By KATIE MOEN
For Union County HAWK
TRENTON — Although Democrats were ultimately able to maintain control of the New Jersey Legislature following this year’s tumultuous election, the party’s grip on the Garden State appears to be loosening for the first time in decades.
On Wednesday, long-time Senate President Stephen Sweeney, D-Gloucester, conceded his wholly-unexpected loss to Republican political newcomer Edward Durr after a six-day waiting period.
“The results of the election are in; all votes have been fairly counted; and I, of course, accept the results,” said Sen. Sweeney, speaking during a press conference held in Trenton more than a week after the polls had closed.
Sen. Sweeney’s loss represents the end of a record-breaking 20-year run in the Senate and a 12-year stint as the chamber’s president.
Mr. Durr, a 58-year-old commercial truck driver from Logan Township in Gloucester County, managed to unseat Sen. Sweeney by a margin of about 2,000 votes in the state’s Third Legislative District.
The historic upset, said Mr. Durr, came as an unexpected surprise to everyone, including himself.
“I feel like I’m about to throw up,” said Mr. Durr, speaking from the Gloucester GOP headquarters on Wednesday. “This is all new to me. It’s all overwhelming, but I am very happy that the voters selected me. I’m going to earn that vote and I’m going to prove them right.”
Although Mr. Durr may have successfully ousted one of the state’s most powerful career politicians, he will not automatically assume Mr. Sweeney’s long-held position as senate president.
That honor went instead to Union County’s own Senator Nicholas Scutari, a Democrat who has represented the 22nd District since 2004. Sen. Scutari was elected to the venerable position during a closed-session vote held at the statehouse on Friday.
Sen. Scutari will be the first Senate President from Union County since Republican Donald DiFrancesco left office in 2002.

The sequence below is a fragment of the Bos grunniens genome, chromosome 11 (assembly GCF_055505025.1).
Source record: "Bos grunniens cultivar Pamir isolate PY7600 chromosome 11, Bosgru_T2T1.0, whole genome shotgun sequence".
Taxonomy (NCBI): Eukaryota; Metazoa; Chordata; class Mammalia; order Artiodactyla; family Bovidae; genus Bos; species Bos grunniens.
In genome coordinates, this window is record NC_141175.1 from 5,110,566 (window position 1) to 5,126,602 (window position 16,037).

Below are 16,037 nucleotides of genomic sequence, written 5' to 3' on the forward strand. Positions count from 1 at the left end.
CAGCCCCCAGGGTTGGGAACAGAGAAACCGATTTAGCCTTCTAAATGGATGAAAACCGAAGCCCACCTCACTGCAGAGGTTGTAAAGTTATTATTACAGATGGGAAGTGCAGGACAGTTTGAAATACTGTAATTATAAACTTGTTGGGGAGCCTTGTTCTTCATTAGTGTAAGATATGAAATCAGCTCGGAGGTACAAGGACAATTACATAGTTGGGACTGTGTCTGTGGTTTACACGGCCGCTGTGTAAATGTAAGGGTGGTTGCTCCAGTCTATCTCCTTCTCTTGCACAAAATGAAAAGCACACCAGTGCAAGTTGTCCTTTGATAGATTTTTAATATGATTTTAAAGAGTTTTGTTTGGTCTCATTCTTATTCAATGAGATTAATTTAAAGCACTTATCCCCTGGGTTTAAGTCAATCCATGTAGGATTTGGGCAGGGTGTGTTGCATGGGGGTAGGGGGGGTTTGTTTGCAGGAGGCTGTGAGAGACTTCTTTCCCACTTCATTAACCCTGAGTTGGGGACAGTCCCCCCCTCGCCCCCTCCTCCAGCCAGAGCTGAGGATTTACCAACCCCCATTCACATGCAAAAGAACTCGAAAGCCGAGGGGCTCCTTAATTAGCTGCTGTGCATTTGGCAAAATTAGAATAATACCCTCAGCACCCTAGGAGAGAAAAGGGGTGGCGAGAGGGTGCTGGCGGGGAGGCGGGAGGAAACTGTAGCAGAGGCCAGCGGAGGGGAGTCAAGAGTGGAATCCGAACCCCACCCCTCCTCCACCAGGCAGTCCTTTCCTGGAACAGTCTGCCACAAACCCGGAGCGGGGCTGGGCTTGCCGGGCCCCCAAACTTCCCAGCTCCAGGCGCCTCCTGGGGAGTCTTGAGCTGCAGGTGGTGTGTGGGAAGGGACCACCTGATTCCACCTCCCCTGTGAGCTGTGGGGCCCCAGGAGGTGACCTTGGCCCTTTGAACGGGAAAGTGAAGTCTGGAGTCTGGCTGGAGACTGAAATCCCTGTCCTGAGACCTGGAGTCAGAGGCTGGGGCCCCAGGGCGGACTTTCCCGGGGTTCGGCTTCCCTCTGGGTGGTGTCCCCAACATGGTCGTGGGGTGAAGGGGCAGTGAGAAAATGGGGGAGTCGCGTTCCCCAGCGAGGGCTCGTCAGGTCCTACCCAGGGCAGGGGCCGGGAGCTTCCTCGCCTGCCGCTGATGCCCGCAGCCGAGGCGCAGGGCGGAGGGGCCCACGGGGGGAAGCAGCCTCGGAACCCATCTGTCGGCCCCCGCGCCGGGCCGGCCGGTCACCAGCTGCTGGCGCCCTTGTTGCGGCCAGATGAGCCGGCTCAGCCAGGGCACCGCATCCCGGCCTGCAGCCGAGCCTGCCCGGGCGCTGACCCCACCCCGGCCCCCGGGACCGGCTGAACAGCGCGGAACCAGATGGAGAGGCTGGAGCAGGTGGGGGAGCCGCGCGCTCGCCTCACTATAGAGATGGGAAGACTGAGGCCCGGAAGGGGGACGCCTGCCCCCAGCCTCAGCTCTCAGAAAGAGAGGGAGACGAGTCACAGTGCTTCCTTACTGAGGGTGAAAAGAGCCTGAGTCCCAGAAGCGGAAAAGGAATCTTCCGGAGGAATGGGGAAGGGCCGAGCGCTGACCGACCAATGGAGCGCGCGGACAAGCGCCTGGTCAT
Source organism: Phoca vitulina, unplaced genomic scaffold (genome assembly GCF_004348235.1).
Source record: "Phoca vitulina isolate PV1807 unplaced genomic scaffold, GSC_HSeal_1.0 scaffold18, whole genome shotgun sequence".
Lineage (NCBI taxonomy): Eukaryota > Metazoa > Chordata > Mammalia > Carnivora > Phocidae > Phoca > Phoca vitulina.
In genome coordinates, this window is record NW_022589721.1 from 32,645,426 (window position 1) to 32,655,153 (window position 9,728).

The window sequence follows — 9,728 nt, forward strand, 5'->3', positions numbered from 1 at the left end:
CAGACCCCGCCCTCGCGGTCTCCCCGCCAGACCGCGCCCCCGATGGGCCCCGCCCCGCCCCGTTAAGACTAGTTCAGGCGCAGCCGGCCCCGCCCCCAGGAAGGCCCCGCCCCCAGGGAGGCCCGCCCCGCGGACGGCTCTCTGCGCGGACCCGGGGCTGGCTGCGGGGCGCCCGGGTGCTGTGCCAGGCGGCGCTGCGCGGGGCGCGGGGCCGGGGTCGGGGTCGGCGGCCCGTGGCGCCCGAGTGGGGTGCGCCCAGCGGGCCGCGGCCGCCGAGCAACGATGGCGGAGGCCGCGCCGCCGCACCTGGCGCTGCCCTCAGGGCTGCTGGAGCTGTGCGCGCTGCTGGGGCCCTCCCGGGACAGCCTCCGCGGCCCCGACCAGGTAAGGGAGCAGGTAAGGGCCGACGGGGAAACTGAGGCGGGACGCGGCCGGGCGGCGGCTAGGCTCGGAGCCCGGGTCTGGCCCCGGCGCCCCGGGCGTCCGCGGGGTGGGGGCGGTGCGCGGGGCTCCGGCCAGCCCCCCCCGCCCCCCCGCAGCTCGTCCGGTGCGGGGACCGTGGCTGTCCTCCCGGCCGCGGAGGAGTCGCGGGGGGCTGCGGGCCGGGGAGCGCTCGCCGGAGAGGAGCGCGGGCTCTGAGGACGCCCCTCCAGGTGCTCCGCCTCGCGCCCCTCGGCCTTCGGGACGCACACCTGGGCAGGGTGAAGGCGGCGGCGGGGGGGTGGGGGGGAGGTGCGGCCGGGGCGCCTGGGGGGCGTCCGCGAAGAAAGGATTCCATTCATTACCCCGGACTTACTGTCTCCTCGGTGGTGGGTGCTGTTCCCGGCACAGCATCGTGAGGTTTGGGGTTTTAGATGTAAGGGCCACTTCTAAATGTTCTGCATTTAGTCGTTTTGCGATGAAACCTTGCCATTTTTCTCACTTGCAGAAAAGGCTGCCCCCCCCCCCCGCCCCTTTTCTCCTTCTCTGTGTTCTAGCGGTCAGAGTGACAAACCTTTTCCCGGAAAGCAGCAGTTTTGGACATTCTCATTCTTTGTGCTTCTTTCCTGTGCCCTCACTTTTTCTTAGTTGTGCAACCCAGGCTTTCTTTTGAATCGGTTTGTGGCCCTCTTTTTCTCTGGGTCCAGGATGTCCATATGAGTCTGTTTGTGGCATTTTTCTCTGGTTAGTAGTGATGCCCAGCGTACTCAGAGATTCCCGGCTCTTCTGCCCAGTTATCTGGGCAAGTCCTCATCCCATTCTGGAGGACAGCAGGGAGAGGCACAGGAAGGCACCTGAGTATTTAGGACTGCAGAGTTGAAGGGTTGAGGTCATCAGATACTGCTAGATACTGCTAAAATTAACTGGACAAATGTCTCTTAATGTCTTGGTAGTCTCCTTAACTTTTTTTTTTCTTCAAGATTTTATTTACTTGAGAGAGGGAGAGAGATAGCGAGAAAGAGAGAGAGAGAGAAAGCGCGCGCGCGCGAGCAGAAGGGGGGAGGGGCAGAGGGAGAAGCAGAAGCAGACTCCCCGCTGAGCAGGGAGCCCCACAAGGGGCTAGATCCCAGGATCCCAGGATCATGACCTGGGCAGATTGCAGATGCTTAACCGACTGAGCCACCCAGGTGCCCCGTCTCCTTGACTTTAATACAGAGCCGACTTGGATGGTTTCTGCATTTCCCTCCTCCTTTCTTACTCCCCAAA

“Being chosen by this august group is truly a humbling experience,” Sen. Scutari said on Friday. “That a poor kid from Linden who was raised by a single mom could one day be selected to be Senate President-elect is really just awe-inspiring.”
Sen. Scutari also named several of his Democratic colleagues to his leadership team. Sen. Teresa Ruiz, D-Essex, was chosen to become Senate Majority Leader and Sen. Sandra Cunningham, D-Hudson, was selected to fill the position of Senate President Pro Tempore.
Sen. Scutari won the vote 21 to 0 with one abstention, which came from State Sen. Nia Gill, D-Essex, who said she planned to challenge Sen. Scutari when the Legislature reorganizes in January.
State Sen. Brian P. Stack (D-Union City), meanwhile, is slated to replace Sen. Scutari as Senate Judiciary Committee chairman.
Democrats saw other major shakeups within the body of the legislature when Assembly Republican Minority Leader Jon Bramnick (R-Westfield), who has served as a member of the Assembly since 2003, took down Democratic challenger and Roselle Park Mayor Joseph Signorello III to secure another coveted seat in the state senate.
Assemblyman John DiMaio (R-Hackettstown) was elected as the new minority leader after defeating projected favorite Assemblywoman Nancy Muñoz (R-Summit) in a legislative leadership election held in Trenton shortly after the election.
Mr. DiMaio won with 19 votes to Mrs. Muñoz’s 15, a potential reflection of the surging sense of conservative values that Sen. Sweeney dubbed “the red wave.”
Assemblyman Ned Thomson (R-Wall) will serve as the Republican Conference Leader and Assemblyman Antwan McClellan (R-Ocean City), was chosen for the position of minority whip.
Mrs. Muñoz, meanwhile, will join the Assembly Republican leadership team as deputy minority leader. She plans to launch a Republican women’s caucus at the start of the next legislative session.
“My motivation for creating a Republican women’s caucus is voters. One hundred years ago, the first women elected to serve in the state Assembly were both Republicans. It is time we have a caucus dedicated to those who have been pursuing common legislative objectives for the last century,” Mrs. Muñoz said in a recent press release. “We will honor the women that paved the way for us to serve in the Legislature, and amplify the concerns of the women who elected us to represent them. I am privileged to be leading the charge.”
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